I started to realize that the very gracious and well-thought-out request that had gotten me to say yes was probably written by some complete stranger. It was someone’s job to recruit and solicit the best people to make their sponsored podcast successful.

I then realized that his not remembering me probably also meant he didn’t remember exactly how I had helped him with his last big book idea.

As I was processing what I noticed, the second guest for this podcast joined. He was late and, yet, unapologetic. And all the attention went to him, asking if he was comfortable with the format and if he wanted to change the design so that he didn’t have to answer a crucial but challenging question that his peers had upvoted. 

Which, I observed, hadn’t happened for me. I wasn’t given any such choices. 

After that, we were introduced to each other. Well, not quite that. I was asked to inform my fellow panelist of my background and ideas and left to advocate for myself. 

Each observation unto itself?  Small bits of information, 

But in total, a sign and signal about what I meant to them. 

Or evidence, using your word.


I shared that “backstage” story out here in broad daylight because my former me would have been so focused on being super grateful to be included alongside Daniel Kahneman that I would have ignored all that data that I noticed. 

And, denying all the signs of their unseeing. 

Maybe I would have taken it a step further by second-guessing myself, wondering if it is “egotistical” to want to be remembered. Maybe doubting if I even need to have choices or the same respect as a Nobel prize-winning economist. 

In other words, I would have tried to rationalize their use of me. Not because I have incredibly poor self-esteem (though, like everyone, I have my own set of issues and the related therapy bills to work on them, thankyouverymuch), but because making the issue about me gave me some semblance of control and sanity. So I would say that just being picked is enough, or just being able to help them was goodness. And therefore downplaying my full value.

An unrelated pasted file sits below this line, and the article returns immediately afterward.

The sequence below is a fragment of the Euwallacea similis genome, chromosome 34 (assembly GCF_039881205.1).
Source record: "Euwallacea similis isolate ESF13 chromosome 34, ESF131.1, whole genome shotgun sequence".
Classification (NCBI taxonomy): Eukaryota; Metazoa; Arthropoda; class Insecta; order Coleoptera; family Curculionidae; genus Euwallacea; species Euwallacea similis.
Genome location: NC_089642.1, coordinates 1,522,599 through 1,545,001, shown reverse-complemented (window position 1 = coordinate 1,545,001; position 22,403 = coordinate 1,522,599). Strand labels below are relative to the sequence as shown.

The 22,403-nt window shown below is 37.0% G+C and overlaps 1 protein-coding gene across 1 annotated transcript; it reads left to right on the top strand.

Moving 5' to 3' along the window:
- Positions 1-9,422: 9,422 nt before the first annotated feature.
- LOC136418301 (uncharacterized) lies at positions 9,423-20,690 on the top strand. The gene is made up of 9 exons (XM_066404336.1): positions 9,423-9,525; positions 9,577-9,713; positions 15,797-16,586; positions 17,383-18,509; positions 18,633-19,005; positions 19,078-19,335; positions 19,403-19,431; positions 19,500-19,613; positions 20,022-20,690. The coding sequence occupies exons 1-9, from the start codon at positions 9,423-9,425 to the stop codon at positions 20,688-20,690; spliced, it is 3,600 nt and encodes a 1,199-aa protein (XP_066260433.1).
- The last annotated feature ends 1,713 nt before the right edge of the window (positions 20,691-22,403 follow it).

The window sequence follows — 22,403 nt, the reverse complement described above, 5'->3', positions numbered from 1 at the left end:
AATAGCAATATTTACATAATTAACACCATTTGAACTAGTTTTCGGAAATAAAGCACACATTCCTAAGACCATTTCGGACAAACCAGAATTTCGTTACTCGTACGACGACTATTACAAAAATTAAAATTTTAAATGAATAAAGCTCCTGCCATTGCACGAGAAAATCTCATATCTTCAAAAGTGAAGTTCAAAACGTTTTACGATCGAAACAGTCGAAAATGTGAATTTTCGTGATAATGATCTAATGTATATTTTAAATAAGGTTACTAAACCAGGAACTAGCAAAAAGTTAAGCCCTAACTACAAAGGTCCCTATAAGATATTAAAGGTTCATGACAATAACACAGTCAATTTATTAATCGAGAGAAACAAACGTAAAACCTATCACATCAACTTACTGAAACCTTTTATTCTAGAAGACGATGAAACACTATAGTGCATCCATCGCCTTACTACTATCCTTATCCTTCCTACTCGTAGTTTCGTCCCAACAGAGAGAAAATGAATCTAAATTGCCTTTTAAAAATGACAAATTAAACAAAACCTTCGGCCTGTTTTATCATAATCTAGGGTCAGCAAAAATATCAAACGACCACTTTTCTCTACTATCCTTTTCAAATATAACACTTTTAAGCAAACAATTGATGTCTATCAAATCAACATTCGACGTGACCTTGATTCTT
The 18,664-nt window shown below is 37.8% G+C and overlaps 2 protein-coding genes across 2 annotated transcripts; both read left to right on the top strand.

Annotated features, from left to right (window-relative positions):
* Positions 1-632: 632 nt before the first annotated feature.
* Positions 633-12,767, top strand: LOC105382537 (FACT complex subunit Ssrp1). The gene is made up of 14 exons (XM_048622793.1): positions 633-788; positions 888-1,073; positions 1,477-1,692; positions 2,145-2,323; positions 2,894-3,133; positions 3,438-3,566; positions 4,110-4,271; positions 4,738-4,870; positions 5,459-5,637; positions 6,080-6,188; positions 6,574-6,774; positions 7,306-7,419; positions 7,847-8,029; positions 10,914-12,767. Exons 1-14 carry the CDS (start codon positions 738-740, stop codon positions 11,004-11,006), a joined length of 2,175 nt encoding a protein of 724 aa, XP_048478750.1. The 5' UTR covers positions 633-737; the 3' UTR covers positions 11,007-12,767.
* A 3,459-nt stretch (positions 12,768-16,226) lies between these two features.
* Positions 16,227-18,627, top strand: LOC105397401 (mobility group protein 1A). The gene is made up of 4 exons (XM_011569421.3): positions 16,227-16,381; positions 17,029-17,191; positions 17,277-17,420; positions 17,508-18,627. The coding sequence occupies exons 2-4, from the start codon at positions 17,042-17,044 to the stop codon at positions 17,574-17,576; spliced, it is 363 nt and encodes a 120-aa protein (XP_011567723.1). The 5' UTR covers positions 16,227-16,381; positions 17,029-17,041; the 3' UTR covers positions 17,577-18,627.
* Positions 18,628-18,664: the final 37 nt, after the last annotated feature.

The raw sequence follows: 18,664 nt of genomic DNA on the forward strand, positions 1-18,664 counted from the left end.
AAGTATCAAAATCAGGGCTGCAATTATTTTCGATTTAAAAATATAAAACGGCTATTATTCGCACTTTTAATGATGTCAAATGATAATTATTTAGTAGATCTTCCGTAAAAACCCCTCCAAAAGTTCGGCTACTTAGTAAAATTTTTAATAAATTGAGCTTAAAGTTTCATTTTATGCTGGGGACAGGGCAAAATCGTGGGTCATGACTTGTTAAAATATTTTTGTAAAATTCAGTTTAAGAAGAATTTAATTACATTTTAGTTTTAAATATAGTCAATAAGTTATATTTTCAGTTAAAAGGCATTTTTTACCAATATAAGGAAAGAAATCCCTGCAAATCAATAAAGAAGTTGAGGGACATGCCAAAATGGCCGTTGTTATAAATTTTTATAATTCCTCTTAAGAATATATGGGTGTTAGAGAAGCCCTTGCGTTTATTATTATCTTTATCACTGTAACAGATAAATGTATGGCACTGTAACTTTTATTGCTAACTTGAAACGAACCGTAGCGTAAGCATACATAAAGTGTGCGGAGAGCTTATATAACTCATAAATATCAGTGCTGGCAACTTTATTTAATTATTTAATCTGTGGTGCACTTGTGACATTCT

But these years of studying Onlyness have taught me something important: We each count. 

So it’s not a question of whether you’re worthy of them, but are they worthy of your truths?

That means it’s not enough to be grateful to be picked.  It’s not even enough to be able to add your value. We can want something more. 

And I think that part of you that writes to me wants that, too. 


I got a follow-up note from those podcast folks. 

“You were at your brilliant best, charismatic and insightful, and a true joy to work with. The response we received from fellow panelists and Daniel was nothing but positive.

I hope you enjoyed it, as much as we did hosting you.”

And I wrote back that—while I hated to say it—I didn’t enjoy it. I didn’t like being forgotten. Or having all the men plug each others’ books without mentioning my three notable books. Or being asked to introduce myself rather than someone vouching for me. 

To which they responded…

“Reading your email really hurt me.”

Le Sigh. Even now, they can’t acknowledge a new point of view, or onlyness.

And so you know what I think? 

I think you’re absolutely brilliant in figuring out the room before deciding if they are worthy of your truths.

Do that more. Trust that part of you that knows you deserve to be seen. 

My mental soundtrack for this essay:

And you lucky ducks, a BONUS song from our Editor of FullyAlive@Work: